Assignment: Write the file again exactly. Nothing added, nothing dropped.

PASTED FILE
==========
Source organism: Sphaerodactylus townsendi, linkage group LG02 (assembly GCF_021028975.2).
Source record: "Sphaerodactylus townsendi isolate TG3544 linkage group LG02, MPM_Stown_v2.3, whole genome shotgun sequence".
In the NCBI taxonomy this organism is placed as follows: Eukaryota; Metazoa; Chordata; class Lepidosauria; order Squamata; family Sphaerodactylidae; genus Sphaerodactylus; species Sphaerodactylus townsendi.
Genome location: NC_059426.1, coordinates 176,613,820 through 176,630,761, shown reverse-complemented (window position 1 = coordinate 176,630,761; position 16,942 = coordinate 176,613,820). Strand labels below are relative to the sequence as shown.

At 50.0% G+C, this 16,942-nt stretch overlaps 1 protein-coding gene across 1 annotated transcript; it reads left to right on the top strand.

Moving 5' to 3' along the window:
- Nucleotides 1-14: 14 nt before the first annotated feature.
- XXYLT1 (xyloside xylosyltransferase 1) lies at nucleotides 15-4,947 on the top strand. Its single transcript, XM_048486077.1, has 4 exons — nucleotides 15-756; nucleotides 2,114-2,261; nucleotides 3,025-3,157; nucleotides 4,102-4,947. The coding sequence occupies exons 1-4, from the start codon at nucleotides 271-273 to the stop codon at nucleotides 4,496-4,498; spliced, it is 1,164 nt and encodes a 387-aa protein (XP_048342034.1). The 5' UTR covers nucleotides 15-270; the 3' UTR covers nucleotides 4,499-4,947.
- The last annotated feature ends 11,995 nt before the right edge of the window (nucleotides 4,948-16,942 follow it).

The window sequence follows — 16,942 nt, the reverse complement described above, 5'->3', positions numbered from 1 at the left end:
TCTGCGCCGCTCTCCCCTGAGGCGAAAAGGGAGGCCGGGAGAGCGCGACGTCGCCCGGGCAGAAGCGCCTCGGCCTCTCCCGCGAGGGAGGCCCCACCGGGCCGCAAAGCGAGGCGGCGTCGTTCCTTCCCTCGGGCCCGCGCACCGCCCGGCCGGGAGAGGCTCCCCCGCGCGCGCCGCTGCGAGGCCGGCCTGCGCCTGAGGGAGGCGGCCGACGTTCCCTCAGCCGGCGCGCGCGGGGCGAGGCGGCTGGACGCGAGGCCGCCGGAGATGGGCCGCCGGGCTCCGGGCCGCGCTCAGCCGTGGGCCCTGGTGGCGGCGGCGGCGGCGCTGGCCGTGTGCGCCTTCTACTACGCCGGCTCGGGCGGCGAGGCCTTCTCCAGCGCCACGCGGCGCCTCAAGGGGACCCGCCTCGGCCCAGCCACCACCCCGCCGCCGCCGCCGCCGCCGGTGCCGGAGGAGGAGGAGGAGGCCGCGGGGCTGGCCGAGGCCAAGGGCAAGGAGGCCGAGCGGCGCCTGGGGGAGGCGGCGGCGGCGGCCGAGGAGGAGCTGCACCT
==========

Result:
Source organism: Sphaerodactylus townsendi, linkage group LG02 (assembly GCF_021028975.2).
Source record: "Sphaerodactylus townsendi isolate TG3544 linkage group LG02, MPM_Stown_v2.3, whole genome shotgun sequence".
In the NCBI taxonomy this organism is placed as follows: Eukaryota; Metazoa; Chordata; class Lepidosauria; order Squamata; family Sphaerodactylidae; genus Sphaerodactylus; species Sphaerodactylus townsendi.
Genome location: NC_059426.1, coordinates 176,613,820 through 176,630,761, shown reverse-complemented (window position 1 = coordinate 176,630,761; position 16,942 = coordinate 176,613,820). Strand labels below are relative to the sequence as shown.

At 50.0% G+C, this 16,942-nt stretch overlaps 1 protein-coding gene across 1 annotated transcript; it reads left to right on the top strand.

Moving 5' to 3' along the window:
- Nucleotides 1-14: 14 nt before the first annotated feature.
- XXYLT1 (xyloside xylosyltransferase 1) lies at nucleotides 15-4,947 on the top strand. Its single transcript, XM_048486077.1, has 4 exons — nucleotides 15-756; nucleotides 2,114-2,261; nucleotides 3,025-3,157; nucleotides 4,102-4,947. The coding sequence occupies exons 1-4, from the start codon at nucleotides 271-273 to the stop codon at nucleotides 4,496-4,498; spliced, it is 1,164 nt and encodes a 387-aa protein (XP_048342034.1). The 5' UTR covers nucleotides 15-270; the 3' UTR covers nucleotides 4,499-4,947.
- The last annotated feature ends 11,995 nt before the right edge of the window (nucleotides 4,948-16,942 follow it).

The window sequence follows — 16,942 nt, the reverse complement described above, 5'->3', positions numbered from 1 at the left end:
TCTGCGCCGCTCTCCCCTGAGGCGAAAAGGGAGGCCGGGAGAGCGCGACGTCGCCCGGGCAGAAGCGCCTCGGCCTCTCCCGCGAGGGAGGCCCCACCGGGCCGCAAAGCGAGGCGGCGTCGTTCCTTCCCTCGGGCCCGCGCACCGCCCGGCCGGGAGAGGCTCCCCCGCGCGCGCCGCTGCGAGGCCGGCCTGCGCCTGAGGGAGGCGGCCGACGTTCCCTCAGCCGGCGCGCGCGGGGCGAGGCGGCTGGACGCGAGGCCGCCGGAGATGGGCCGCCGGGCTCCGGGCCGCGCTCAGCCGTGGGCCCTGGTGGCGGCGGCGGCGGCGCTGGCCGTGTGCGCCTTCTACTACGCCGGCTCGGGCGGCGAGGCCTTCTCCAGCGCCACGCGGCGCCTCAAGGGGACCCGCCTCGGCCCAGCCACCACCCCGCCGCCGCCGCCGCCGCCGGTGCCGGAGGAGGAGGAGGAGGCCGCGGGGCTGGCCGAGGCCAAGGGCAAGGAGGCCGAGCGGCGCCTGGGGGAGGCGGCGGCGGCGGCCGAGGAGGAGCTGCACCT